Still, I can only assume that the technicians at the Lexus dealer were twiddling their thumbs, because they called me offering a service slot, should I want it. They stressed that I didn’t have to take it, though. Toyota’s official stance is it will take a ‘sympathetic and flexible’ approach to servicing during the pandemic – and if I had concerns, I could delay the service.

I accepted, however, for a few reasons. First, and very selfishly, I desperately wanted to get out of the house – having been cooped up alone for almost two months, the deep but one-sided conversations with my dishwasher were beginning to wear rather thin. Second, I was very encouraged by how seriously Lexus was taking cleanliness and social distancing protocols.

Toyota showroom social distancing protocol

And finally, I intended to sign up to the next wave of NHS volunteers, having already used the car to deliver a few lots of groceries around town – and didn’t want the excess mileage to be a problem.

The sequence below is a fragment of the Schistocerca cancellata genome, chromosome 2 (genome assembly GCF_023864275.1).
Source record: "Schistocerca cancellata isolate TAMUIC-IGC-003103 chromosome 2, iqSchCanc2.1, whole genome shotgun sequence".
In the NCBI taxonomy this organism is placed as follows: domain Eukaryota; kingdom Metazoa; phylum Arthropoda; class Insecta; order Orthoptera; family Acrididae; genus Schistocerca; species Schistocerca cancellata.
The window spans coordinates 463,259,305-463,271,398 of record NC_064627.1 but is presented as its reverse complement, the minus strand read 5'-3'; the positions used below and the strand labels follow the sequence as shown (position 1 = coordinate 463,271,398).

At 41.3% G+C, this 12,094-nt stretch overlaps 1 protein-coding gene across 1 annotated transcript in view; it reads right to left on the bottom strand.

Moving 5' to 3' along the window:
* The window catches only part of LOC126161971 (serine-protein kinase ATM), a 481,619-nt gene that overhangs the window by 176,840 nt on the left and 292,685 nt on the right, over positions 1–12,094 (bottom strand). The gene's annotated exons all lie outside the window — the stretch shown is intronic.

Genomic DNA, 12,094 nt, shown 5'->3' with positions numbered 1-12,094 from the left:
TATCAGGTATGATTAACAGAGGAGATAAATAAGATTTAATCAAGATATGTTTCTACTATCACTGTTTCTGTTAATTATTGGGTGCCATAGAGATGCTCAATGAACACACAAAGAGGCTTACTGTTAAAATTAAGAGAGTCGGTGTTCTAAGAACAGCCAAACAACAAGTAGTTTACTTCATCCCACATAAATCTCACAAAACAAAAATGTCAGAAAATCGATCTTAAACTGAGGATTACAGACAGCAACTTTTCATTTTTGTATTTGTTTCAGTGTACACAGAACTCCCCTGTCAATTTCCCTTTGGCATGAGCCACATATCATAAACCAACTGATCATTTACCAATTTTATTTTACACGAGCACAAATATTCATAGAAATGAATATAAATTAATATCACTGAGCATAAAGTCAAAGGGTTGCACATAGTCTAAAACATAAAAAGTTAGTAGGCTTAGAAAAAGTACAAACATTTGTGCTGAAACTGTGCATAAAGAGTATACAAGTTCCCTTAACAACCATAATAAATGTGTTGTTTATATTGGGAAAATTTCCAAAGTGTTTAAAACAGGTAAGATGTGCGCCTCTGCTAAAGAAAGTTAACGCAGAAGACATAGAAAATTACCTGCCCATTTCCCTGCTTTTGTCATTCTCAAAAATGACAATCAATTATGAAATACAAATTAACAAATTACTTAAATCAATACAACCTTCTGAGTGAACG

It’s strange how unnatural driving feels, when you’re back at the wheel for the first time in a while. The trip to my ‘local’ dealer in Cambridge (I live 40 miles away, but my nearby Toyota dealer won’t touch Lexus) took a good hour, and felt deeply weird until I got my head wrapped back around the sensation of speed. It was as uneventful as you’d expect, the UX proving as comfortable and refined as ever.

Social distancing like a pro

Lexus was operating service slots in 15-minute intervals to prevent customers from coming in contact with each other. There’s zero contact with the staff, either – I was invited to sanitise my hands and my car key before placing the latter into an envelope and leaving it on the table. I then collected another envelope with the keys to my courtesy car: another UX, freshly sanitised. Returning was the reverse of this.